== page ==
Intercultural Communication Through Dance

While I unfortunately missed Friday’s class where Dr. DeFrantz came in and worked with students, I did attend his lecture the day prior called “The University Dances: Fifty Years in Motion.” He seems to be highly esteemed within the Dance Studies community as he was published multiple times and earned his PhD at New York University. Something he discussed that caught my attention was Katherine Dunham’s fellowship in the Caribbean following the completion of her masters. She traveled there as an acting anthropologist, but after the first day, she opted to learn about the local people through dancing with them directly. Dr. DeFrantz called this “Intercultural Communication,” and I will revisit this later in the post after providing a proper background of Dunham.

For those who have never heard of this woman, she is arguably one of the most essential figures in the history of modern dance as she broke down color barriers in dance through her research, choreography, her own dance company, and most of all, her lifestyle. Dr. DeFrantz explained that “she opened up space by living in that space.” Before her, feminist foundations in dance in the 1930s and ‘40s relied on dancers (men) with power allowing woman in. Additionally, she married a white man at a time where interracial couples were greatly stigmatized. She choreographed many dances, some of which she couldn’t even take credit for, because too many people would refuse to pay to see dance choreographed by an African-American. However, Dr. DeFrantz mentioned that when choreographing a dance scene in the film “Stormy Weather,” Dunham was told that her dancers were “too black.” And yet, she used them in the film anyway, and the film still went on to be wildly successful, despite the diverse cast.

Tracing back to Dunham’s “Intercultural Communication,” Dr. DeFrantz described this as “the study of approaches to life from other points of view.” After travelling across the Caribbean, as well as the continent of Africa, Dunham would return to the United States and demonstrate the dances she learned. While doing this, she was less concerned with authenticity than conveying the similarities and differences between the various regions’ traditional dances. Through comparing the similar appearances of dances in Haiti with those in the U.S south, Dunham was able to provide anthropological evidence of the African Diaspora through dance. Referring back to Joseph Roach’s Echoes in the Bones, he asserts that “diaspora tends to put pressure on autochthony, threatening its imputed purity.” As a result of American slavery, tremendous numbers of African descendants were raised in America. As dance, according to Dr. DeFrantz is a part of everyday life in Africa, their descendents would surely have an affinity towards dance, and as African-Americans gained rights incrementally, they increasingly sought to dance publicly, if not professionally.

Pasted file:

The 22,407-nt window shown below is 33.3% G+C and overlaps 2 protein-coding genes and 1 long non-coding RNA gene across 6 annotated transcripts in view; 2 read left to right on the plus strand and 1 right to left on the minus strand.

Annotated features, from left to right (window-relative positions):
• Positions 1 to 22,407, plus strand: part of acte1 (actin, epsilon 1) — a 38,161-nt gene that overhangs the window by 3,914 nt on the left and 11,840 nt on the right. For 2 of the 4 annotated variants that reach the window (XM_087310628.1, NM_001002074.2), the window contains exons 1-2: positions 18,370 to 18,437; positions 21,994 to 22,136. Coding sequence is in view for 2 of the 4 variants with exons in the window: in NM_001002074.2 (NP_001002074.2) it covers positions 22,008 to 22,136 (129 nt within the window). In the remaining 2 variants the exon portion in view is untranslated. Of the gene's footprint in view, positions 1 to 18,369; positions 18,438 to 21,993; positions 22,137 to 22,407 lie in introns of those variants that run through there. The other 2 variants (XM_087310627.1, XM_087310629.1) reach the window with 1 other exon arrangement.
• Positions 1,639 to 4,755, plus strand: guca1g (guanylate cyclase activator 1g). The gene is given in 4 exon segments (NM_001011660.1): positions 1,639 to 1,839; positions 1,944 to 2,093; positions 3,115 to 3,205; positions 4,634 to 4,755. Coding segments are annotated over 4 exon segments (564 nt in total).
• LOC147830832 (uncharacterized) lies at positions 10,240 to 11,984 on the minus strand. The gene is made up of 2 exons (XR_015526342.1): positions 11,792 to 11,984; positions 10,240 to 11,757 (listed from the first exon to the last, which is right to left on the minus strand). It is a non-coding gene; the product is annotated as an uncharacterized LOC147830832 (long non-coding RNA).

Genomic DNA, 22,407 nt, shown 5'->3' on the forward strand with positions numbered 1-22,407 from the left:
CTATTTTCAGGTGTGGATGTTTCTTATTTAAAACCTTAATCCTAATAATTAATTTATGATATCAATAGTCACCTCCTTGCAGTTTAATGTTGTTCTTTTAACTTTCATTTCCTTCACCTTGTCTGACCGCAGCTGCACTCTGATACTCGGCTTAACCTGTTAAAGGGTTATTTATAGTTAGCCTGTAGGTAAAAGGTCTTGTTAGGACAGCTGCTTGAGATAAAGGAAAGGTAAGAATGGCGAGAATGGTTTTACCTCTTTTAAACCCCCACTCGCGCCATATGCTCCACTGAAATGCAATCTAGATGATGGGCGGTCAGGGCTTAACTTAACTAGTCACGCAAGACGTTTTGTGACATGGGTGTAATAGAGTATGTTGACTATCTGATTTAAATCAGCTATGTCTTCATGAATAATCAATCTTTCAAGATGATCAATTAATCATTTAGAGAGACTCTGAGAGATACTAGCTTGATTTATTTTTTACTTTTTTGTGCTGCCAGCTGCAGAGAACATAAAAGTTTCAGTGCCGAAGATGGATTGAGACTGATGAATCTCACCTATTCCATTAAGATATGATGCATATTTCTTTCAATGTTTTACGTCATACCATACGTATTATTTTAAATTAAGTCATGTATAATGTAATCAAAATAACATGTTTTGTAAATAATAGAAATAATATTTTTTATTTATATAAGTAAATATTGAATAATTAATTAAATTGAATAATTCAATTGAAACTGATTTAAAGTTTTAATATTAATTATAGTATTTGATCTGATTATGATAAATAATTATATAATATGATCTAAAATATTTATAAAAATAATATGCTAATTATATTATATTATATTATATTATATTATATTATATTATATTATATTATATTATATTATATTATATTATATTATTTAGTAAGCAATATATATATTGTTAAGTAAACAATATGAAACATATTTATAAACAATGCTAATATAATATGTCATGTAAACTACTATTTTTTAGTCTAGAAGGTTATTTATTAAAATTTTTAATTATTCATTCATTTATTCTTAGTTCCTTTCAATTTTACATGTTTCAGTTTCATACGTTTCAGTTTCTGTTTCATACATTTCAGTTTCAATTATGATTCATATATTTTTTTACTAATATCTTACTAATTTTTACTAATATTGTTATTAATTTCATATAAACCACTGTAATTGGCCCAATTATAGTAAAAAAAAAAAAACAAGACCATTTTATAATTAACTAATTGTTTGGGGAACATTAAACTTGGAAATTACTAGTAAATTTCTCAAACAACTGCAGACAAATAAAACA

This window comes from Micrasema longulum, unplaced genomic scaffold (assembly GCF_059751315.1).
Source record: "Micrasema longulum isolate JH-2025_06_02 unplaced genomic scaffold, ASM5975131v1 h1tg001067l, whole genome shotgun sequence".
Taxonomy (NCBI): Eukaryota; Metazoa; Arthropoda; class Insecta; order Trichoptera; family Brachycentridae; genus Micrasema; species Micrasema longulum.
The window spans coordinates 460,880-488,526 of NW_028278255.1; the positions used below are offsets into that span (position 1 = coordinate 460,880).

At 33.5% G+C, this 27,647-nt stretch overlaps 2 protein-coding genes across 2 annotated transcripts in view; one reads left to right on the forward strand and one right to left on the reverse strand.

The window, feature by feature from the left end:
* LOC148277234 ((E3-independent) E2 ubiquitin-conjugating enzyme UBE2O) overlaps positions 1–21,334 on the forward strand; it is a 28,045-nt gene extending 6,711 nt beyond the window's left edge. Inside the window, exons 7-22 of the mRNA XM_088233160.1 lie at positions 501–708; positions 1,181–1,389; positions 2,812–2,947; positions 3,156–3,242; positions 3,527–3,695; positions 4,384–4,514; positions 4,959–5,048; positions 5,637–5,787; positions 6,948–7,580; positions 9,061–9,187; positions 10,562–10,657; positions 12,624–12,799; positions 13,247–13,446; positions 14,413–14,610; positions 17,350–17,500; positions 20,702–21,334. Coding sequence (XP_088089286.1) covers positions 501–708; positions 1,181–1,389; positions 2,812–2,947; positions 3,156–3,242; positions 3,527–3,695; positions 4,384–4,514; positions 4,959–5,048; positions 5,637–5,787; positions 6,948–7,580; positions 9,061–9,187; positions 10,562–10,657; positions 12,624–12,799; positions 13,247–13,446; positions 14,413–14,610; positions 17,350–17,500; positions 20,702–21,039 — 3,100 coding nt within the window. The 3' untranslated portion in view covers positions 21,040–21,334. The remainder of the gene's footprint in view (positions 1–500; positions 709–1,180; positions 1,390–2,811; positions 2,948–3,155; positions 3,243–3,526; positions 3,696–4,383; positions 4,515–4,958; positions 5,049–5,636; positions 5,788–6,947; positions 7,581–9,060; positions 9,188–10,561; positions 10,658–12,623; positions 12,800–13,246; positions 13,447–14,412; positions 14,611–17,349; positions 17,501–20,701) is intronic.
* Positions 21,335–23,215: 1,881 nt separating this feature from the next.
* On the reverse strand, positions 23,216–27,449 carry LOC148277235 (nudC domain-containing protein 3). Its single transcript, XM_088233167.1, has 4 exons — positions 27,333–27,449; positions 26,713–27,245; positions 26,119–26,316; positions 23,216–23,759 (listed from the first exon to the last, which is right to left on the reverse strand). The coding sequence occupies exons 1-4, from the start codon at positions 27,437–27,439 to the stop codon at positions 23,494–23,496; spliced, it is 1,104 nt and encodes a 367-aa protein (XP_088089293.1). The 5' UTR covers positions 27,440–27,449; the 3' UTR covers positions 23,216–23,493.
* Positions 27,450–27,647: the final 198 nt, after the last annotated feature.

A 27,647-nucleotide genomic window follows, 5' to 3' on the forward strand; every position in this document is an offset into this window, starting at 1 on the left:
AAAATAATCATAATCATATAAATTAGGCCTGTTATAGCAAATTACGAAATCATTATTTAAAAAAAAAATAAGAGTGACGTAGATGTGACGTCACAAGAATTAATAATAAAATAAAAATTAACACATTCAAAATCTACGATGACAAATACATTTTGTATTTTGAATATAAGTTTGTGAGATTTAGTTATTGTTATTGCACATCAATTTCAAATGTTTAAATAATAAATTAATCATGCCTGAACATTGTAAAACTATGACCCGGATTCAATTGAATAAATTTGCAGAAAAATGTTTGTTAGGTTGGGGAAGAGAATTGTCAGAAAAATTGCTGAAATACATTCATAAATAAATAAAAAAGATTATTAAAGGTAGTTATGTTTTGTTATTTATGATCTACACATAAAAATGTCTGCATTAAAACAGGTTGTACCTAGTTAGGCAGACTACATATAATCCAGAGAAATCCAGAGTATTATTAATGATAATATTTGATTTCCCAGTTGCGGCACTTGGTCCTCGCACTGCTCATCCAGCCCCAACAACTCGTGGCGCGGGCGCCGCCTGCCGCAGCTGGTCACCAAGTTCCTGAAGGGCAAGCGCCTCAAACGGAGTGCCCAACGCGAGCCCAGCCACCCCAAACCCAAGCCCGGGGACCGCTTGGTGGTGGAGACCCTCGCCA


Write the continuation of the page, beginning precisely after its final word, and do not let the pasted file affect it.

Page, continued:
While European white Americans themselves are not technically autochthonous as Native Americans were there before them, I am describing them as autochthonous compared to African-Americans in the sense that they made up the original majority of citizens of the US once it became an official nation. These majority whites tried to systematically reject African-Americans from contributing to the dance community centuries after slavery, but pioneers like Dunham made permanent discrimination impossible.

Other figures since Dunham have been so talented and committed to breaking racial barriers that modern white Americans actually aspire to dance using hip-hop and jazz styles that have their roots in African-American culture. This is referred to as “cultural appreciation” when the person honestly and actively learns and respects the culture they are drawing inspiration from. Ironically, however, white people today sometimes try to “act black” for personal gain and are correctly accused of “cultural appropriation.” America is an international melting pot which leads to cultural diffusion and mutual respect between different groups, and for this reason, people like Katherine Dunham are American heroes.

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